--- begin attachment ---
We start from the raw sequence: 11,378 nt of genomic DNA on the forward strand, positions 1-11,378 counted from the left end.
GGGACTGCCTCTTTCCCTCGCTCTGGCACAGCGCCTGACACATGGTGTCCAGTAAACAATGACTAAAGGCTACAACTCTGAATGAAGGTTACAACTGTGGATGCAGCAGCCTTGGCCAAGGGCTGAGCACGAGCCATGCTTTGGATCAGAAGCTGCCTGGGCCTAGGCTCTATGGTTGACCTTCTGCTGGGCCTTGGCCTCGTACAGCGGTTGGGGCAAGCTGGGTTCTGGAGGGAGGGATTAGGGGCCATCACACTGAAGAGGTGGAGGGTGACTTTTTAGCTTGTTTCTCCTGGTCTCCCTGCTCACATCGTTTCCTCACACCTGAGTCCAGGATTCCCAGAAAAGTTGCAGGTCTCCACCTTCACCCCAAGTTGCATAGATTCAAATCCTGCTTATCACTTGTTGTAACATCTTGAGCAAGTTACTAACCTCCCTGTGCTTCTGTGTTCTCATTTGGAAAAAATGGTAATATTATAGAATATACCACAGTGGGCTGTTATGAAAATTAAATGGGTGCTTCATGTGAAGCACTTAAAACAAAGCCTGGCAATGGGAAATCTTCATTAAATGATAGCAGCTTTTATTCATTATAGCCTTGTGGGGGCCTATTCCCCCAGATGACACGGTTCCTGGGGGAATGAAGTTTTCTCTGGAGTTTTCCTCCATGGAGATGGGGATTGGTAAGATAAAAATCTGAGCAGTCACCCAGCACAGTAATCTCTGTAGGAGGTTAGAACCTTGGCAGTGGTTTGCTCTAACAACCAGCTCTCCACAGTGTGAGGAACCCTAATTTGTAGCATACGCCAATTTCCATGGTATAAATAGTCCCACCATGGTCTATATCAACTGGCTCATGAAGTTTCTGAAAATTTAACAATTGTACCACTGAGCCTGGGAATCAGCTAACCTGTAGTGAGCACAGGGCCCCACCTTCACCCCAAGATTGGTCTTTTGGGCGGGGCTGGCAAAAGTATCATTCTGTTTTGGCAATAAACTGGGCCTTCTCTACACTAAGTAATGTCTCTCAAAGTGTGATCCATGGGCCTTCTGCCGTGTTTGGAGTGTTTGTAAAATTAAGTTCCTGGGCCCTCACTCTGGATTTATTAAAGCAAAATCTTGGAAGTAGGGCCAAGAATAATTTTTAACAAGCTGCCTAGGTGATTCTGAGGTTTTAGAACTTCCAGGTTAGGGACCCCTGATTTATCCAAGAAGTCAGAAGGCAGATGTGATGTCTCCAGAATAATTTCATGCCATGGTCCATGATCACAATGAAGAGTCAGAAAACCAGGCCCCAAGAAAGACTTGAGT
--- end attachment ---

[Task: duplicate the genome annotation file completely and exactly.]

We start from the raw sequence: 11,378 nt of genomic DNA on the forward strand, positions 1-11,378 counted from the left end.
GGGACTGCCTCTTTCCCTCGCTCTGGCACAGCGCCTGACACATGGTGTCCAGTAAACAATGACTAAAGGCTACAACTCTGAATGAAGGTTACAACTGTGGATGCAGCAGCCTTGGCCAAGGGCTGAGCACGAGCCATGCTTTGGATCAGAAGCTGCCTGGGCCTAGGCTCTATGGTTGACCTTCTGCTGGGCCTTGGCCTCGTACAGCGGTTGGGGCAAGCTGGGTTCTGGAGGGAGGGATTAGGGGCCATCACACTGAAGAGGTGGAGGGTGACTTTTTAGCTTGTTTCTCCTGGTCTCCCTGCTCACATCGTTTCCTCACACCTGAGTCCAGGATTCCCAGAAAAGTTGCAGGTCTCCACCTTCACCCCAAGTTGCATAGATTCAAATCCTGCTTATCACTTGTTGTAACATCTTGAGCAAGTTACTAACCTCCCTGTGCTTCTGTGTTCTCATTTGGAAAAAATGGTAATATTATAGAATATACCACAGTGGGCTGTTATGAAAATTAAATGGGTGCTTCATGTGAAGCACTTAAAACAAAGCCTGGCAATGGGAAATCTTCATTAAATGATAGCAGCTTTTATTCATTATAGCCTTGTGGGGGCCTATTCCCCCAGATGACACGGTTCCTGGGGGAATGAAGTTTTCTCTGGAGTTTTCCTCCATGGAGATGGGGATTGGTAAGATAAAAATCTGAGCAGTCACCCAGCACAGTAATCTCTGTAGGAGGTTAGAACCTTGGCAGTGGTTTGCTCTAACAACCAGCTCTCCACAGTGTGAGGAACCCTAATTTGTAGCATACGCCAATTTCCATGGTATAAATAGTCCCACCATGGTCTATATCAACTGGCTCATGAAGTTTCTGAAAATTTAACAATTGTACCACTGAGCCTGGGAATCAGCTAACCTGTAGTGAGCACAGGGCCCCACCTTCACCCCAAGATTGGTCTTTTGGGCGGGGCTGGCAAAAGTATCATTCTGTTTTGGCAATAAACTGGGCCTTCTCTACACTAAGTAATGTCTCTCAAAGTGTGATCCATGGGCCTTCTGCCGTGTTTGGAGTGTTTGTAAAATTAAGTTCCTGGGCCCTCACTCTGGATTTATTAAAGCAAAATCTTGGAAGTAGGGCCAAGAATAATTTTTAACAAGCTGCCTAGGTGATTCTGAGGTTTTAGAACTTCCAGGTTAGGGACCCCTGATTTATCCAAGAAGTCAGAAGGCAGATGTGATGTCTCCAGAATAATTTCATGCCATGGTCCATGATCACAATGAAGAGTCAGAAAACCAGGCCCCAAGAAAGACTTGAGT